The mysterious disappearance of Greenland’s Norse colonies sometime in the 15th century may have been down to the overexploitation of walrus populations for their tusks, according to a study of medieval artefacts from across Europe.
We can contrast two possibilities: 1) that there was an overarching Scandinavian cultural unity in the Viking Age, or 2) that there were distinct cultural identities in different parts of what is often called the “Viking world.”
Chemistry of bugs trapped in ancient lake sediment shows a warm climate at a key time in Greenland’s history.
These results reveal a significant shift in trade from an early, predominantly eastern source towards a near exclusive representation of Greenland ivory.
This thesis finds that the development of Christianity was driven by the Greenlanders’ increasing perception of their place in the world as one of marginality and spiritual danger.
Konungs skuggsjá explains the wonders of the strange waters around Greenland, a far corner of the medieval world.
Despite a relatively poor wooded environment, well preserved archaeological collections show timbers were often used, suggesting Norse people in Greenland found multiple ways to acquire the wood they needed.
By interlinking analyses of historically grounded literature with archaeological studies and environmental science, valuable new perspectives can emerge on how these past societies may have understood and coped with environmental impacts.
Norse settlement in Greenland represents the far westward reach of Norse influence. Despite being a considerable distance from other settlements, the Greenland colony was not nearly as isolated as it appeared.
The Norse expansion into the North Atlantic is remarkable testimony to the maritime transformation of the early medieval world.
Textile production was a key industry for the Norse colonies of the North Atlantic during the late Viking and Medieval period.
The full extent of Norse exploration in North America is a growing field and the extent of their contact and trade with Indigenous Americans is becoming increasingly known.
The main purpose of this paper is to examine how the Westviking were influenced by winter, snow and cold in their day-to-day life as they were making progress in the West.
In the early 20th century, scholars identified two possible Greenlandic assembly sites at Brattahalíð and Garðar respectively.
What did the Norse know about climate, and what was the role of driftwood in their lives?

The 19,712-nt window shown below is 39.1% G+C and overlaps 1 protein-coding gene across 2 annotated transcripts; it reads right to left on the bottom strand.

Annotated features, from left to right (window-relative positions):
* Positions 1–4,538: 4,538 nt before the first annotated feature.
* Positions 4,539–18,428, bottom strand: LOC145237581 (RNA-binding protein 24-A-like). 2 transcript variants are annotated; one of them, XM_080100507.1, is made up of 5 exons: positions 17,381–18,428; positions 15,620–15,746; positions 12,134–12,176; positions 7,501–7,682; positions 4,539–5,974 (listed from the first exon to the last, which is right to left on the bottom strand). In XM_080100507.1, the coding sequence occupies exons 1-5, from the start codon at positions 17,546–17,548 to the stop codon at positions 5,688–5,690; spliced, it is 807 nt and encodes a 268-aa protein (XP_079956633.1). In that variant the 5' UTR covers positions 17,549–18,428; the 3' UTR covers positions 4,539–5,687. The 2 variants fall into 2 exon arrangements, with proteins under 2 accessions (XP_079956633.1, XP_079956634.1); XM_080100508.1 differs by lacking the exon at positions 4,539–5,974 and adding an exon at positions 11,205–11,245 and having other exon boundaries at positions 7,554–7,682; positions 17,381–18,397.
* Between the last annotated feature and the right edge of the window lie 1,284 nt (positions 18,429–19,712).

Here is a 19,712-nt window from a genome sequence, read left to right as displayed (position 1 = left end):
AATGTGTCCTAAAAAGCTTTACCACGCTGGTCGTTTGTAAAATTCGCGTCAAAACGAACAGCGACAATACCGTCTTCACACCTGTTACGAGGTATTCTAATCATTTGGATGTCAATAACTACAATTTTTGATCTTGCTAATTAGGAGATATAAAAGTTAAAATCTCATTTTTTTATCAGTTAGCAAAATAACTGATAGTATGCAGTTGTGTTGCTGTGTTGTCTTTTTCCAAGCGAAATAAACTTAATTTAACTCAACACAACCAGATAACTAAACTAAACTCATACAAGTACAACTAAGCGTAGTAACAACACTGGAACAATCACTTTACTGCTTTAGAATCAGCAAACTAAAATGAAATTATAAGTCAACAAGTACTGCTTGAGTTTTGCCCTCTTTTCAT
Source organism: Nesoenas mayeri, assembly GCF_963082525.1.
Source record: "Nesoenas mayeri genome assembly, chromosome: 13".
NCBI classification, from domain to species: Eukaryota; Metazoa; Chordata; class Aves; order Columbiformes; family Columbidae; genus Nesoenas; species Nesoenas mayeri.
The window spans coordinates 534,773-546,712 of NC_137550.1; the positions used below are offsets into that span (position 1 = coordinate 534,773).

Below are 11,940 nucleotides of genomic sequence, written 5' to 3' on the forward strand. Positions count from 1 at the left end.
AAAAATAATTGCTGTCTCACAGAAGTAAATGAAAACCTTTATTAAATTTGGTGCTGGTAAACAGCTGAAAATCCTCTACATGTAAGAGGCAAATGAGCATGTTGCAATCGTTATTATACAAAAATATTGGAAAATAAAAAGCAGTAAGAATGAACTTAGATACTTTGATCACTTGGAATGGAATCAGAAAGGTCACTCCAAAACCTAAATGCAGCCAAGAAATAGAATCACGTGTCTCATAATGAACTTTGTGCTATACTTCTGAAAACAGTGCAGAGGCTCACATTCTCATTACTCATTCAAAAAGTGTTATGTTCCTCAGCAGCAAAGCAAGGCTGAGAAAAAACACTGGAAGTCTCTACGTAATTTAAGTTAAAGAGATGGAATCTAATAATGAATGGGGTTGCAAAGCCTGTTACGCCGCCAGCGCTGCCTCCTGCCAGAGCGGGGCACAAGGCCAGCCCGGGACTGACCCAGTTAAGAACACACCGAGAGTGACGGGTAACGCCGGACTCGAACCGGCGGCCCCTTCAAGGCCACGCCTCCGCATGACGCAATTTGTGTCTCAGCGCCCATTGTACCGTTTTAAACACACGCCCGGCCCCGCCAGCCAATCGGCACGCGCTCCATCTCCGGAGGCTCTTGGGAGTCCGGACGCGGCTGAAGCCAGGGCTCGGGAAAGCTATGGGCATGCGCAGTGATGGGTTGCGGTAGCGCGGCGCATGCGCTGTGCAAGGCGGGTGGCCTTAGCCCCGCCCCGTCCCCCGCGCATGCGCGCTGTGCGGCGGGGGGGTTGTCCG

In order to appreciate how the Norse expansion might have been influenced by climatic fluctuations it is necessary to consider in outline the mechanisms which control weather and climate in the North Atlantic area at the present day, and which also obtained in the past.
This article (in Spanish) is about Viking shipping and navigation.
With a view to placing such developments in the context of changes in the past, the focus of this paper is an interdisciplinary study of the interaction of different seal species in Arctic/North Atlantic regions with sea ice, and, more specifically, the implications for the Norse settlements in Greenland in medieval times.
This paper proposes the notion that words mirror ideas, perspectives and world- views. Etymologies and meanings of general words for ‘islands’ in a number of languages in North and West Europe are then discussed.
This study aims to understand the adaptations of the Norse Greenlanders to climate change in their new home.
The so-called Middle Settlement (Mellembygden) of Norse/Viking Greenland has received far less attention than either of its larger Eastern and Western counterparts.
Contact between the Norse and Native peoples in Canada’s Arctic was more extensive and earlier than first believed, according to recent archaeological evidence.
With a focus upon the Faroe Islands, Iceland and Greenland, Kevin Edwards will present a select narrative of past and recent writings, archaeological enquiry and scientific research concerning the Norse settlement of the North Atlantic.
It was a land with plenty of opportunities when the Viking Erik the Red settled in Greenland over 1000 years ago.